As is the way it didn’t take long for other countries to learn from our technology and create their own weapons. I was aggravated by this, the whole point was to produce something that couldn’t be copied and would stop wars within minutes. I slowly fell into an obsession, determined to do what I had originally set out to do. I gathered the greatest minds from around the world, paid them extortionate salaries and made all sign the strictest of Non-Disclosure Agreements. From there we locked ourselves away for months at a time. Every idea that came across my desk seemed feeble and lacking. I demanded more, I demanded better. My employees feared me and my family tried less and less to stay in contact. Just over two years of my obsessive search for the ultimate deterrent my wife filed for divorce. I barely even noticed her leave, taking our son with her.

Three years after the divorce was final I had a flash of inspiration. An idea as clear and undeniable as my first exploded inside my mind, forcing itself to be noticed. When I brought it to the table in a weekly meeting with the best brains Dynamic had to offer there was understandable trepidation. The effort and expense would be monumental and many would oppose it. But it needed to be done, or so I thought back then. The idea was to create an integrated network of satellites, all armed with the most powerful laser weaponry we were capable of producing. This network would be launched into orbit over a period of ten years and when complete would give those in control of it the ability to destroy any threat anywhere on the planet in less than a minute. I believed then that it was the only way possible to achieve peace in any fashion as mankind has an inherent want to destroy itself and so can only be kept in check with a greater lethal force than they are capable of.

We built the prototype in secret but only after the detractors in my employ had been assuaged. The first test satellite exploded during launch and cost a pretty penny to cover up when inspectors came calling at our door. Not long after though we tried again, this time successfully launching into orbit. After all checks were made we performed a test fire which involved aiming the laser at a facsimile of a home, destroying it in one shot – that couldn’t be pre-empted – but doing no damage to the identical buildings either side of it. To say it was successful would be a gross understatement.

We faced fierce opposition once it was found out what we were trying to accomplish but by the time any government tried to do something about it we had launched enough satellites to make arguing with us a very dangerous act. From there we were unstoppable, the remainder of what we called the First and Final Response (FFR) was launched amongst constant cries of protest from all corners and creeds. We didn’t listen to what they had to say, we knew that for my vision of world peace we needed iron resolve. I also knew that no government of man, not even that of my own country, could be trusted with such power and so tied the activation of the FFR to my voice, retina scan, fingerprint and DNA. Without all of those the system was nothing but so many tons of metal floating in space and should some unscrupulous individuals try to hack into one of the satellites manually – which both the US and UK tried early on – it would detonate, taking the would-be hackers with it.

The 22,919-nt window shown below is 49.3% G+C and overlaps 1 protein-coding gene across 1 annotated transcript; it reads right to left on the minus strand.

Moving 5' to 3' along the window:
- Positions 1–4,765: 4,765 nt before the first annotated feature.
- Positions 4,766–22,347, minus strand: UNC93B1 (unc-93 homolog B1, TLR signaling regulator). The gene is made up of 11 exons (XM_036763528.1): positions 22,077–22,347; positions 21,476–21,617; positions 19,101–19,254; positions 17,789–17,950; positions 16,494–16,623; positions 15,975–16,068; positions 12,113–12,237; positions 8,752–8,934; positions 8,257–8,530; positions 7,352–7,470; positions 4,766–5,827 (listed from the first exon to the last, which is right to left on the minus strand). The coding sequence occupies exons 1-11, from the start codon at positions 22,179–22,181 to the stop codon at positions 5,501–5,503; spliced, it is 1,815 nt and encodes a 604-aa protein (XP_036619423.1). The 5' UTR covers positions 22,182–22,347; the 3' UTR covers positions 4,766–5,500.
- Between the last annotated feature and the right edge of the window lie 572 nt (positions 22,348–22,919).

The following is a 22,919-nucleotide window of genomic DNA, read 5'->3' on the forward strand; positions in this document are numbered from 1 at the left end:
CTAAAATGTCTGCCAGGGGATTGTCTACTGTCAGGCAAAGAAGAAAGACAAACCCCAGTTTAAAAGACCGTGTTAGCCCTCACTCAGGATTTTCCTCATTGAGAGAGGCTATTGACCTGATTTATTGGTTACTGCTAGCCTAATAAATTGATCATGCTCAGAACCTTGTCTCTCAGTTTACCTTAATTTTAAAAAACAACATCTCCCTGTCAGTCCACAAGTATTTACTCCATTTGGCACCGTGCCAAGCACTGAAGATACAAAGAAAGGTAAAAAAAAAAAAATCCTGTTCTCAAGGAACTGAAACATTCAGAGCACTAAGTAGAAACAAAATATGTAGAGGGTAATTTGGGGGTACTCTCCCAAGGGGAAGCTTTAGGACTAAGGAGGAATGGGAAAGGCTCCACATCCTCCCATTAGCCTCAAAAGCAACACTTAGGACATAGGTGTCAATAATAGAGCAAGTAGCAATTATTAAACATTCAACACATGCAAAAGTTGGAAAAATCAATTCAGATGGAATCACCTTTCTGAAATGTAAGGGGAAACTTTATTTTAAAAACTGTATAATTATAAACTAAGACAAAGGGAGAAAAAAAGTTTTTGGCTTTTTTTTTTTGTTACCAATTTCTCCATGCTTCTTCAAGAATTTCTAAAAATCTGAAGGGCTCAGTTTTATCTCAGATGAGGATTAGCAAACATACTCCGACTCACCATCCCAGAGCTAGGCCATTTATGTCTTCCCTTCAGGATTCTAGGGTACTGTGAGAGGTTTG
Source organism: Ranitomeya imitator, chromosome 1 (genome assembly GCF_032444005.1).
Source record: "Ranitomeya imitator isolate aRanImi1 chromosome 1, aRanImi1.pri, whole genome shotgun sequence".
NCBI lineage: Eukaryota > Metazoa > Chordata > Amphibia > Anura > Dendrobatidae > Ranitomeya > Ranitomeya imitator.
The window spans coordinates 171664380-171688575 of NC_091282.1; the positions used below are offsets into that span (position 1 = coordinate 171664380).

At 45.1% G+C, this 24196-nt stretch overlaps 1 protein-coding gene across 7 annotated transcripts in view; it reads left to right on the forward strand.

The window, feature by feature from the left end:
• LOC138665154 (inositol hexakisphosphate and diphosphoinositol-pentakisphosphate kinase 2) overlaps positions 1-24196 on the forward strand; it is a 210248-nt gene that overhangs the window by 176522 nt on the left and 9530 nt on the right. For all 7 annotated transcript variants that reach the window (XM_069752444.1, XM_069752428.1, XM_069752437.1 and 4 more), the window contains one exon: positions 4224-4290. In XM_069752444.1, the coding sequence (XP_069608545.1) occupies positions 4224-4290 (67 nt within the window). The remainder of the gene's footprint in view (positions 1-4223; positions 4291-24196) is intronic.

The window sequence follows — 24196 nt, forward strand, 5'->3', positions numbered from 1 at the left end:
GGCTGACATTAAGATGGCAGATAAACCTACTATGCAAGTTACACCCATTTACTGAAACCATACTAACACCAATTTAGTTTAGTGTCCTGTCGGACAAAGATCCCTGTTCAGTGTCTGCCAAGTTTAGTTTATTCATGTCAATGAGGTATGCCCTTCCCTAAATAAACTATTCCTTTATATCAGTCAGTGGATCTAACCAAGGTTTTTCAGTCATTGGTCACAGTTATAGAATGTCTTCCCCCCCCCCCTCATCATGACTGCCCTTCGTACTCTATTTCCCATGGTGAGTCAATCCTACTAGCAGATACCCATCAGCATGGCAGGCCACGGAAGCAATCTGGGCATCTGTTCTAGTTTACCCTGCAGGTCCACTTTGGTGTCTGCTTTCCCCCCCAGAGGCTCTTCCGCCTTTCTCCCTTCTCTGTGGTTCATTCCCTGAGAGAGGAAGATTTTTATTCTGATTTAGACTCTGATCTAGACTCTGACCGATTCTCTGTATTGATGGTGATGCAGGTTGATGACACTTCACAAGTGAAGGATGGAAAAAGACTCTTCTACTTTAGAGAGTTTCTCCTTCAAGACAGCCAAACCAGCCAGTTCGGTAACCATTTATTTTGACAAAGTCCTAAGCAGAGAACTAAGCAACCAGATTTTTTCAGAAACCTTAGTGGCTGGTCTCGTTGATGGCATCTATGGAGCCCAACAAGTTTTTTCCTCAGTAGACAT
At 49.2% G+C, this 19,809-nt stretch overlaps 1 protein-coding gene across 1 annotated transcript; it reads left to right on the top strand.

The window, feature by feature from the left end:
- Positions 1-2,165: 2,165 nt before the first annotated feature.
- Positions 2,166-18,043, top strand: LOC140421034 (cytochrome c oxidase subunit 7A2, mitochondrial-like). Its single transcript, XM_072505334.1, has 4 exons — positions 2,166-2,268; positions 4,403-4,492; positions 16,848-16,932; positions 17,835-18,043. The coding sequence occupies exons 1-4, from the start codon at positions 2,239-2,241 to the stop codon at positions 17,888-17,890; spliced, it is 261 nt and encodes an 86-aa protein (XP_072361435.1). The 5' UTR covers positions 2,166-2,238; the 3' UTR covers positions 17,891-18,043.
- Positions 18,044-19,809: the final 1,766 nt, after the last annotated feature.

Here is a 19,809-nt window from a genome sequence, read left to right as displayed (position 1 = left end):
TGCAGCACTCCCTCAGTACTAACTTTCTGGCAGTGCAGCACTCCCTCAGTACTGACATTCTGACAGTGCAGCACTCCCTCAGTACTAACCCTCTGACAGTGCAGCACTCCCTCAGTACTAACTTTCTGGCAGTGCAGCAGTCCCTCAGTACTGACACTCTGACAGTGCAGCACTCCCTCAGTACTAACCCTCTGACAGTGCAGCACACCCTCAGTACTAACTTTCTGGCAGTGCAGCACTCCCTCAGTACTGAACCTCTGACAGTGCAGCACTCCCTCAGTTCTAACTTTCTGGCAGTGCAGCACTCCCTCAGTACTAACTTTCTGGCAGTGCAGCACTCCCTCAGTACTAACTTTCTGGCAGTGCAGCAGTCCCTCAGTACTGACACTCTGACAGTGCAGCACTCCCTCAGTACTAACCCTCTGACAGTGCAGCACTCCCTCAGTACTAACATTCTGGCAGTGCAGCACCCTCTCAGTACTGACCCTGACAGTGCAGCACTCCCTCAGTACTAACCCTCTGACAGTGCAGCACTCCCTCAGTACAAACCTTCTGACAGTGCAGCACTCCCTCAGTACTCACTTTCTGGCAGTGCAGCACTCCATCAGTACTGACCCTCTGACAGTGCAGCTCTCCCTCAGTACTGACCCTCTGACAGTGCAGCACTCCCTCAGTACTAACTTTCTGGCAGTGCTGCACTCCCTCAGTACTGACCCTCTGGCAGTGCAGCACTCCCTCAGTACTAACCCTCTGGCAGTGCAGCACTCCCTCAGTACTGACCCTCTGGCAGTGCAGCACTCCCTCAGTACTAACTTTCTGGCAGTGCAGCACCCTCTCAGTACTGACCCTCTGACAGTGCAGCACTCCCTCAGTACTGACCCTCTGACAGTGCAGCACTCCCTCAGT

When the last satellite had been positioned I received an email from my son, the first communication from him since my wife left. In it he begged me to take down the FFR, tried to convince me that there were better ways to achieve my goal but his pleas fell on deaf ears. I answered his email as politely and affectionately as I could in an effort to make him understand. I never heard from him again.

The years passed with increasing speed, countries and governments caved over time, joining Dynamic in one unified whole. I was pleased with what I had done. Terrorism was a thing of the past, wars were rare and ended before they had properly begun albeit at the cost of many lives. I know it seems strange to think that killing all those soldiers was a peaceful act but I believed, knew, that it was the only possible way. Eventually wars were but a memory, crime of all kinds declined greatly. I had achieved the impossible, I had achieved world peace. Something no one before me had ever come close to. All it took was the obliteration of freedom.

But that was then, and this, as they say, is now. I loathe the FFR and the tyrant it made me. I stand here atop the mountain, above Dim Hafan and look down at the great, dark drop into oblivion and wonder. Can my son ever forgive me?